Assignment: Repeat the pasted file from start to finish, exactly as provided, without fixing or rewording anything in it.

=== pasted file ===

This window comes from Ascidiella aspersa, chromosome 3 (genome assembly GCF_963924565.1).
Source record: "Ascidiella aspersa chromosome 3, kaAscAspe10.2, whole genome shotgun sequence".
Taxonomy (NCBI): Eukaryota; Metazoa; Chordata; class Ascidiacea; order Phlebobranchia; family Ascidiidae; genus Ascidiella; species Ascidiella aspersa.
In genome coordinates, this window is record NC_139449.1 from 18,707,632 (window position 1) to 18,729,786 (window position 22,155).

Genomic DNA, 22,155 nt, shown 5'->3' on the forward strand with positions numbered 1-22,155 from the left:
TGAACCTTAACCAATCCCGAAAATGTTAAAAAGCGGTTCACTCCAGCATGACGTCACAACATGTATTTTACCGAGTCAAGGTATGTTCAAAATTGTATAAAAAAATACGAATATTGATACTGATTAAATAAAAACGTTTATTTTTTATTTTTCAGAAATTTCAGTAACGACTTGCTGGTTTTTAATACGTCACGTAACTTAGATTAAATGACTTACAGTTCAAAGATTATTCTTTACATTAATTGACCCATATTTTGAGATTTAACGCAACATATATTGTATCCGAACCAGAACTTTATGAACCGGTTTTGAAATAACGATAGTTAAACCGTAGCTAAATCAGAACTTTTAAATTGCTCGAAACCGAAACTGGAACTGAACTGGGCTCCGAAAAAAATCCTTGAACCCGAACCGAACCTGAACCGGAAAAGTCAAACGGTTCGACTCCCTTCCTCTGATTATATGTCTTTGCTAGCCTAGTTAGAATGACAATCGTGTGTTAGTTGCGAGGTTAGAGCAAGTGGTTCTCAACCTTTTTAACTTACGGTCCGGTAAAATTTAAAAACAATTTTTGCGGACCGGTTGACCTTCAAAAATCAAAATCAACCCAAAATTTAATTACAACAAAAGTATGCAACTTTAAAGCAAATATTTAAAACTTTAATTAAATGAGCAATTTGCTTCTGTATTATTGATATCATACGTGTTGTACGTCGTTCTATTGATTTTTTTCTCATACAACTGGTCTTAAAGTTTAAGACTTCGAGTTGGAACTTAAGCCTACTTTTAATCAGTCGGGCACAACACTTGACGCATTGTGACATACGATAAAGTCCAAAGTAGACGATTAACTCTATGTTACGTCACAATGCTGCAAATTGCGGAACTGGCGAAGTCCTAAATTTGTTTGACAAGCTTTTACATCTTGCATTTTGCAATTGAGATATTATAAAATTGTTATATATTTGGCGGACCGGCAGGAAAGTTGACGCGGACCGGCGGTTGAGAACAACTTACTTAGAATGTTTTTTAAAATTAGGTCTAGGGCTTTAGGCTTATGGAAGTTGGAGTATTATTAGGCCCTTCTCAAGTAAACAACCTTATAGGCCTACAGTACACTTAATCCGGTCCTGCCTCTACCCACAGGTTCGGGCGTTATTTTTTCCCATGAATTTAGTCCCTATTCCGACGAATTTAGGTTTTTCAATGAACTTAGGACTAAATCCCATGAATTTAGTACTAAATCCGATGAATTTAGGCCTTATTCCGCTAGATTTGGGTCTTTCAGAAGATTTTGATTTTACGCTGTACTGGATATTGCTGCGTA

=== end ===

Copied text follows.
This window comes from Ascidiella aspersa, chromosome 3 (genome assembly GCF_963924565.1).
Source record: "Ascidiella aspersa chromosome 3, kaAscAspe10.2, whole genome shotgun sequence".
Taxonomy (NCBI): Eukaryota; Metazoa; Chordata; class Ascidiacea; order Phlebobranchia; family Ascidiidae; genus Ascidiella; species Ascidiella aspersa.
In genome coordinates, this window is record NC_139449.1 from 18,707,632 (window position 1) to 18,729,786 (window position 22,155).

Genomic DNA, 22,155 nt, shown 5'->3' on the forward strand with positions numbered 1-22,155 from the left:
TGAACCTTAACCAATCCCGAAAATGTTAAAAAGCGGTTCACTCCAGCATGACGTCACAACATGTATTTTACCGAGTCAAGGTATGTTCAAAATTGTATAAAAAAATACGAATATTGATACTGATTAAATAAAAACGTTTATTTTTTATTTTTCAGAAATTTCAGTAACGACTTGCTGGTTTTTAATACGTCACGTAACTTAGATTAAATGACTTACAGTTCAAAGATTATTCTTTACATTAATTGACCCATATTTTGAGATTTAACGCAACATATATTGTATCCGAACCAGAACTTTATGAACCGGTTTTGAAATAACGATAGTTAAACCGTAGCTAAATCAGAACTTTTAAATTGCTCGAAACCGAAACTGGAACTGAACTGGGCTCCGAAAAAAATCCTTGAACCCGAACCGAACCTGAACCGGAAAAGTCAAACGGTTCGACTCCCTTCCTCTGATTATATGTCTTTGCTAGCCTAGTTAGAATGACAATCGTGTGTTAGTTGCGAGGTTAGAGCAAGTGGTTCTCAACCTTTTTAACTTACGGTCCGGTAAAATTTAAAAACAATTTTTGCGGACCGGTTGACCTTCAAAAATCAAAATCAACCCAAAATTTAATTACAACAAAAGTATGCAACTTTAAAGCAAATATTTAAAACTTTAATTAAATGAGCAATTTGCTTCTGTATTATTGATATCATACGTGTTGTACGTCGTTCTATTGATTTTTTTCTCATACAACTGGTCTTAAAGTTTAAGACTTCGAGTTGGAACTTAAGCCTACTTTTAATCAGTCGGGCACAACACTTGACGCATTGTGACATACGATAAAGTCCAAAGTAGACGATTAACTCTATGTTACGTCACAATGCTGCAAATTGCGGAACTGGCGAAGTCCTAAATTTGTTTGACAAGCTTTTACATCTTGCATTTTGCAATTGAGATATTATAAAATTGTTATATATTTGGCGGACCGGCAGGAAAGTTGACGCGGACCGGCGGTTGAGAACAACTTACTTAGAATGTTTTTTAAAATTAGGTCTAGGGCTTTAGGCTTATGGAAGTTGGAGTATTATTAGGCCCTTCTCAAGTAAACAACCTTATAGGCCTACAGTACACTTAATCCGGTCCTGCCTCTACCCACAGGTTCGGGCGTTATTTTTTCCCATGAATTTAGTCCCTATTCCGACGAATTTAGGTTTTTCAATGAACTTAGGACTAAATCCCATGAATTTAGTACTAAATCCGATGAATTTAGGCCTTATTCCGCTAGATTTGGGTCTTTCAGAAGATTTTGATTTTACGCTGTACTGGATATTGCTGCGTA